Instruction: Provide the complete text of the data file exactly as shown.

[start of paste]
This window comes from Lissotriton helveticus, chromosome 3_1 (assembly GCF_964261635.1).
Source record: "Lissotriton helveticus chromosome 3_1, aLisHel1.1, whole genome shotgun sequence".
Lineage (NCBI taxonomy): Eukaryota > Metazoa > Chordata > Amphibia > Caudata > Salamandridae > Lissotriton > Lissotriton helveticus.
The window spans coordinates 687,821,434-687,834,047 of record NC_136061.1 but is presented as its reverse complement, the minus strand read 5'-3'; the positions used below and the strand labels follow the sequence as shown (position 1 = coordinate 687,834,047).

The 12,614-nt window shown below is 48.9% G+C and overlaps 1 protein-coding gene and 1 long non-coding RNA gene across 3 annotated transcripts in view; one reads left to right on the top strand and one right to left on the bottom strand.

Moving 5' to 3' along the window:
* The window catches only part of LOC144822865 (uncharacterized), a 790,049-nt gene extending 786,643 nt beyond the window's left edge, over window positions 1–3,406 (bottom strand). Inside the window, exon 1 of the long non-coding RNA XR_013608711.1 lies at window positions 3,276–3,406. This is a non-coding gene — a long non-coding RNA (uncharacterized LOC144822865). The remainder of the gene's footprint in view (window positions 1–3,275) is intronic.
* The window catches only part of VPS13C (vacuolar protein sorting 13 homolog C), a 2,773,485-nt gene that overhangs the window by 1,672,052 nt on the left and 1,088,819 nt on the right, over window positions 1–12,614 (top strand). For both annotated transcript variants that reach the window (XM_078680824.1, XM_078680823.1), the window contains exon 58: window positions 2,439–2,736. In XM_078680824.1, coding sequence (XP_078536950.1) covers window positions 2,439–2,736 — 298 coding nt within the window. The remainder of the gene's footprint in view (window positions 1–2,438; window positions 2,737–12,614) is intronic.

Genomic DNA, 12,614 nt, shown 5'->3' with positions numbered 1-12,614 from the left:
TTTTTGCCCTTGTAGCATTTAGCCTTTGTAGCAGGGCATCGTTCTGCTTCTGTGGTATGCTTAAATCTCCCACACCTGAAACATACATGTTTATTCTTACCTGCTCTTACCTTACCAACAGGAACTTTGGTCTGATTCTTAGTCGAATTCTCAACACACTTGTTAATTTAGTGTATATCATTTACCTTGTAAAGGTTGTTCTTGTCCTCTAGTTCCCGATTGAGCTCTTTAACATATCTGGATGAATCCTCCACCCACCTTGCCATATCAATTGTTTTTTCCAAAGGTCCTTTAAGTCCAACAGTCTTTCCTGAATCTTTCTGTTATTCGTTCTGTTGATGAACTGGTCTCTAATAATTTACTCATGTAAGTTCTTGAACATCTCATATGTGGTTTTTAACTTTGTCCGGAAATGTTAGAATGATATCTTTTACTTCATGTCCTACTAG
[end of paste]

This window comes from Lissotriton helveticus, chromosome 3_1 (assembly GCF_964261635.1).
Source record: "Lissotriton helveticus chromosome 3_1, aLisHel1.1, whole genome shotgun sequence".
Lineage (NCBI taxonomy): Eukaryota > Metazoa > Chordata > Amphibia > Caudata > Salamandridae > Lissotriton > Lissotriton helveticus.
The window spans coordinates 687,821,434-687,834,047 of record NC_136061.1 but is presented as its reverse complement, the minus strand read 5'-3'; the positions used below and the strand labels follow the sequence as shown (position 1 = coordinate 687,834,047).

The 12,614-nt window shown below is 48.9% G+C and overlaps 1 protein-coding gene and 1 long non-coding RNA gene across 3 annotated transcripts in view; one reads left to right on the top strand and one right to left on the bottom strand.

Moving 5' to 3' along the window:
* The window catches only part of LOC144822865 (uncharacterized), a 790,049-nt gene extending 786,643 nt beyond the window's left edge, over window positions 1–3,406 (bottom strand). Inside the window, exon 1 of the long non-coding RNA XR_013608711.1 lies at window positions 3,276–3,406. This is a non-coding gene — a long non-coding RNA (uncharacterized LOC144822865). The remainder of the gene's footprint in view (window positions 1–3,275) is intronic.
* The window catches only part of VPS13C (vacuolar protein sorting 13 homolog C), a 2,773,485-nt gene that overhangs the window by 1,672,052 nt on the left and 1,088,819 nt on the right, over window positions 1–12,614 (top strand). For both annotated transcript variants that reach the window (XM_078680824.1, XM_078680823.1), the window contains exon 58: window positions 2,439–2,736. In XM_078680824.1, coding sequence (XP_078536950.1) covers window positions 2,439–2,736 — 298 coding nt within the window. The remainder of the gene's footprint in view (window positions 1–2,438; window positions 2,737–12,614) is intronic.

Genomic DNA, 12,614 nt, shown 5'->3' with positions numbered 1-12,614 from the left:
TTTTTGCCCTTGTAGCATTTAGCCTTTGTAGCAGGGCATCGTTCTGCTTCTGTGGTATGCTTAAATCTCCCACACCTGAAACATACATGTTTATTCTTACCTGCTCTTACCTTACCAACAGGAACTTTGGTCTGATTCTTAGTCGAATTCTCAACACACTTGTTAATTTAGTGTATATCATTTACCTTGTAAAGGTTGTTCTTGTCCTCTAGTTCCCGATTGAGCTCTTTAACATATCTGGATGAATCCTCCACCCACCTTGCCATATCAATTGTTTTTTCCAAAGGTCCTTTAAGTCCAACAGTCTTTCCTGAATCTTTCTGTTATTCGTTCTGTTGATGAACTGGTCTCTAATAATTTACTCATGTAAGTTCTTGAACATCTCATATGTGGTTTTTAACTTTGTCCGGAAATGTTAGAATGATATCTTTTACTTCATGTCCTACTAG